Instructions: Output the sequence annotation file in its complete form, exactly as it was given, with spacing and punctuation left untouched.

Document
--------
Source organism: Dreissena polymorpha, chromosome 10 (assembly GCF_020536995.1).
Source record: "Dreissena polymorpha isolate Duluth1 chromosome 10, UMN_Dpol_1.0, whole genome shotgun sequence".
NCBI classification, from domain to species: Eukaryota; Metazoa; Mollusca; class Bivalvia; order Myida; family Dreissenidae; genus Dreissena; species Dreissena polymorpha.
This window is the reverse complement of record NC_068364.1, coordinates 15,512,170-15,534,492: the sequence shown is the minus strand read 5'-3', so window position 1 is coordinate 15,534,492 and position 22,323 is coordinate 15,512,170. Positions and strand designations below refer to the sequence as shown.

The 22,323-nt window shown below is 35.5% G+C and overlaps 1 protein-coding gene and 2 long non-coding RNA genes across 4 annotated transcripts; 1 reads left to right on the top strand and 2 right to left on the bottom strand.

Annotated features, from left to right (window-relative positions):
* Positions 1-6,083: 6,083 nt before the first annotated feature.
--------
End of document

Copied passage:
Source organism: Dreissena polymorpha, chromosome 10 (assembly GCF_020536995.1).
Source record: "Dreissena polymorpha isolate Duluth1 chromosome 10, UMN_Dpol_1.0, whole genome shotgun sequence".
NCBI classification, from domain to species: Eukaryota; Metazoa; Mollusca; class Bivalvia; order Myida; family Dreissenidae; genus Dreissena; species Dreissena polymorpha.
This window is the reverse complement of record NC_068364.1, coordinates 15,512,170-15,534,492: the sequence shown is the minus strand read 5'-3', so window position 1 is coordinate 15,534,492 and position 22,323 is coordinate 15,512,170. Positions and strand designations below refer to the sequence as shown.

The 22,323-nt window shown below is 35.5% G+C and overlaps 1 protein-coding gene and 2 long non-coding RNA genes across 4 annotated transcripts; 1 reads left to right on the top strand and 2 right to left on the bottom strand.

Annotated features, from left to right (window-relative positions):
* Positions 1-6,083: 6,083 nt before the first annotated feature.